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Money Moves


This is a fortnightly series of articles focusing on the banking and financial industries

Breaking away from benchmarks

By Julia Willshire

Given the current low interest rate environment and the volatility of stock markets, many investors have turned their attention in the last couple of years to fixed-income products. That approach, though, may be about to change. As Ginie Lam, head of marketing and communications, INVESCO Asia Ltd explains, "There are other types of product that can generate relatively high regular income. These include portfolios consisting of both high-yield corporate bonds and emerging market bonds."

Most economies are now expanding again and the general outlook for 2005 is relatively upbeat. Ms Lam says, "We are particularly optimistic about Asia. While exports stay firm, domestic consumption is also climbing, a trend that is especially apparent in Malaysia and Thailand. Stronger domestic consumption is also expected in Hong Kong."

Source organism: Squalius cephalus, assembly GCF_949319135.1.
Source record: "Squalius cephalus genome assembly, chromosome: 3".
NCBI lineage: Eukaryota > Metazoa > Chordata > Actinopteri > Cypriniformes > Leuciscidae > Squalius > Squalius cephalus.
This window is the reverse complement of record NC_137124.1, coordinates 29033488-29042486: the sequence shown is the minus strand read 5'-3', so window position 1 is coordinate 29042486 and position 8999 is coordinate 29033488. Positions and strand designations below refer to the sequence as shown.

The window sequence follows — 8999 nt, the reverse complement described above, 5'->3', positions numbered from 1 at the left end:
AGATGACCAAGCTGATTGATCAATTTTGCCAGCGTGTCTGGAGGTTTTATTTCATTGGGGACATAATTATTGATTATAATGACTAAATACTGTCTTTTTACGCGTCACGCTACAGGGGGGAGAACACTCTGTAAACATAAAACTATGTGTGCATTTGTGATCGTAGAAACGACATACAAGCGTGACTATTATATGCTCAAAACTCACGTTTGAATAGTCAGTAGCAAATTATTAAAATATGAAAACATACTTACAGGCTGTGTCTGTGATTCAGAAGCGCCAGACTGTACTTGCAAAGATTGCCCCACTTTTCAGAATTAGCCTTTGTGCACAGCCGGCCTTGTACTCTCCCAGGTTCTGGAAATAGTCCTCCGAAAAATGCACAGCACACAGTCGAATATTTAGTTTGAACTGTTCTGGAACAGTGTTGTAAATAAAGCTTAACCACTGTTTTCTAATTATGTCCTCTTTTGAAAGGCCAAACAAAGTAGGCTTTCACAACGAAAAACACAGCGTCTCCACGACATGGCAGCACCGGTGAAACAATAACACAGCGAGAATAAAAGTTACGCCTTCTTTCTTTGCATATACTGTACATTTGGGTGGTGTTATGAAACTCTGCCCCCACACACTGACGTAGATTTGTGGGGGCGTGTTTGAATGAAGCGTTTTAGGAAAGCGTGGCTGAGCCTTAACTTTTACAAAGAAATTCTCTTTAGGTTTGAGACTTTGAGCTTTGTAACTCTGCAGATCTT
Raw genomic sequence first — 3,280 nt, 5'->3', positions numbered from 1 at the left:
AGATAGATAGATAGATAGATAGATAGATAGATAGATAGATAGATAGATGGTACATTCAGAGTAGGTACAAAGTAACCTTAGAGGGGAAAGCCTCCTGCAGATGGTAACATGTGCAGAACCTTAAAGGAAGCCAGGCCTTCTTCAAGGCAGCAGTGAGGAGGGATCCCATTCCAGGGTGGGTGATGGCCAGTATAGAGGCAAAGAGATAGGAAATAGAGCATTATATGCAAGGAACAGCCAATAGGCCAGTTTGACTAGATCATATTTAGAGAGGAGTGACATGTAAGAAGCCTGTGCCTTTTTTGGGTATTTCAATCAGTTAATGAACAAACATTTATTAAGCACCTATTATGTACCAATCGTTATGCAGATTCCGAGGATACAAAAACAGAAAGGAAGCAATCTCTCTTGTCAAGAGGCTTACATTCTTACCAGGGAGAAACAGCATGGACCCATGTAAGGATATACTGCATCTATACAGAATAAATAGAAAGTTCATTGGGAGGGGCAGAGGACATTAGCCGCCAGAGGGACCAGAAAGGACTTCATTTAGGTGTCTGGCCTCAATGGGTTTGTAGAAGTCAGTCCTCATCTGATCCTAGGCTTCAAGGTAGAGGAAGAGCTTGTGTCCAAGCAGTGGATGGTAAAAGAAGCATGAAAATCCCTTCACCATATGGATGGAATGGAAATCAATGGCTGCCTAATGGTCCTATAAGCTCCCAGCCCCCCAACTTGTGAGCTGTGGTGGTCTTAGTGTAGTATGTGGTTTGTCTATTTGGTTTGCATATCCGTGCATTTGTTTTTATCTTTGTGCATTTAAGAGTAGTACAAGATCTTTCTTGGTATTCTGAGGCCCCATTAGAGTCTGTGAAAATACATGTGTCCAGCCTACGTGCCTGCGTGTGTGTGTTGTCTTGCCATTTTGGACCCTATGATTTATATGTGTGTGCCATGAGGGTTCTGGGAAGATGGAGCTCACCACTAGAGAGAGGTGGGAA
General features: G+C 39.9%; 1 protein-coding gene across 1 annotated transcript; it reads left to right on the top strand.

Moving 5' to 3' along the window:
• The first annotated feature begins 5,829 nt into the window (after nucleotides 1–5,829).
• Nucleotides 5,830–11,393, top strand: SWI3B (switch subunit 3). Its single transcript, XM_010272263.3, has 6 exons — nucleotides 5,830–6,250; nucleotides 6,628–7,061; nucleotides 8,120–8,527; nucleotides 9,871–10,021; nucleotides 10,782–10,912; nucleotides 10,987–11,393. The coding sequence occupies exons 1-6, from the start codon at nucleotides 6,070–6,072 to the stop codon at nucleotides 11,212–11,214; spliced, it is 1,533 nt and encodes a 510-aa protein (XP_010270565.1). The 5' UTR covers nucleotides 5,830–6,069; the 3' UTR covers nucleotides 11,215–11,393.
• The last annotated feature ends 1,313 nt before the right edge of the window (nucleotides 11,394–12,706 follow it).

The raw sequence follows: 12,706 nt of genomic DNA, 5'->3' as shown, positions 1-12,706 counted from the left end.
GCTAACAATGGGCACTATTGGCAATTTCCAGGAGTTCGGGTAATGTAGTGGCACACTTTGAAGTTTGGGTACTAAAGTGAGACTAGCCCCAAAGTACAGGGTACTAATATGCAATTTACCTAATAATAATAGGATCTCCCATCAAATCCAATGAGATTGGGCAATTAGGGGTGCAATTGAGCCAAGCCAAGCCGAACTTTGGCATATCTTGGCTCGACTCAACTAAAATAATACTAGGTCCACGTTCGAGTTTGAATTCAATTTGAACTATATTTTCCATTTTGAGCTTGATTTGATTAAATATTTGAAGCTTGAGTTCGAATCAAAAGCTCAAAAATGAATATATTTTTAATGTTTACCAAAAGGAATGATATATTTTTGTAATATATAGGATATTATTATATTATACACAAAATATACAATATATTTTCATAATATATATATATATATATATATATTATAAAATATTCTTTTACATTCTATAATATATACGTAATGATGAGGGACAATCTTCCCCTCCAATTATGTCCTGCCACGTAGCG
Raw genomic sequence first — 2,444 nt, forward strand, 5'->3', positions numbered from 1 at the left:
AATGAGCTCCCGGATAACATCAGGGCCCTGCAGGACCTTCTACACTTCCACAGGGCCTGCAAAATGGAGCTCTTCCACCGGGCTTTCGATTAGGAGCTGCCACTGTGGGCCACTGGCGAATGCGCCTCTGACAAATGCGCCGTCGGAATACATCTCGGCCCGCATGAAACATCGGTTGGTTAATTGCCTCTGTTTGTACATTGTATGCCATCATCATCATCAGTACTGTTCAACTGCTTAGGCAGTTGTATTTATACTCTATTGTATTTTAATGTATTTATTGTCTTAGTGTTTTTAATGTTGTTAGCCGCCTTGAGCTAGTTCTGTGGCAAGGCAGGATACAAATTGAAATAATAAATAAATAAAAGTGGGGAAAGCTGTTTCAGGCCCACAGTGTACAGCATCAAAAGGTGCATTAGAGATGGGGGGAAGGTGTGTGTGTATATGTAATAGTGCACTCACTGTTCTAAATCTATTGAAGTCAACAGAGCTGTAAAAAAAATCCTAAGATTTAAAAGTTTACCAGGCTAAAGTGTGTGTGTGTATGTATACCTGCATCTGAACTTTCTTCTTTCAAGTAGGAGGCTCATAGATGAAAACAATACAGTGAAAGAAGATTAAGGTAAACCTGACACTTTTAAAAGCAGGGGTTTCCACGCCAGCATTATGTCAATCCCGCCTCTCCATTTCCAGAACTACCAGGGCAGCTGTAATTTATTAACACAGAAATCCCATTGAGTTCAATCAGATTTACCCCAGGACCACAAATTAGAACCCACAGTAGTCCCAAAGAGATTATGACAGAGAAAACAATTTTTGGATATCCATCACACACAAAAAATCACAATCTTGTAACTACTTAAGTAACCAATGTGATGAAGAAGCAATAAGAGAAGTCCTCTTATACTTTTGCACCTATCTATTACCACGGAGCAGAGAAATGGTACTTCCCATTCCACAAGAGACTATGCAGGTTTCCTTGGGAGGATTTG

A return of confidence in the Japanese market is also forecast. "The inflow of foreign funds was a major factor in the strong performance of the Tokyo stock market in the first half of the year," Ms Lam notes.

For this reason, the company has recently introduced in Hong Kong a range of open-ended funds called the INVESCO Series. "These funds have previously been sold by overseas offices within the group," Ms Lam explains. "They have a long track record and are not benchmark-oriented funds so there is no particular market index which they must follow." As such, the fund manager does not need to stick to a set guideline in terms of industry or country allocation and has a greater degree of latitude. Investment choices can be based purely on the assessment of each stock.

The non-benchmark concept is new to Hong Kong and Ms Lam believes it is one that investors should explore. "This approach allows flexibility for the fund manager to seek positive returns in both bull and bear markets," she says. "We expect the assets to show good growth over time."


Taken from Career Times 29 October 2004, p. 2

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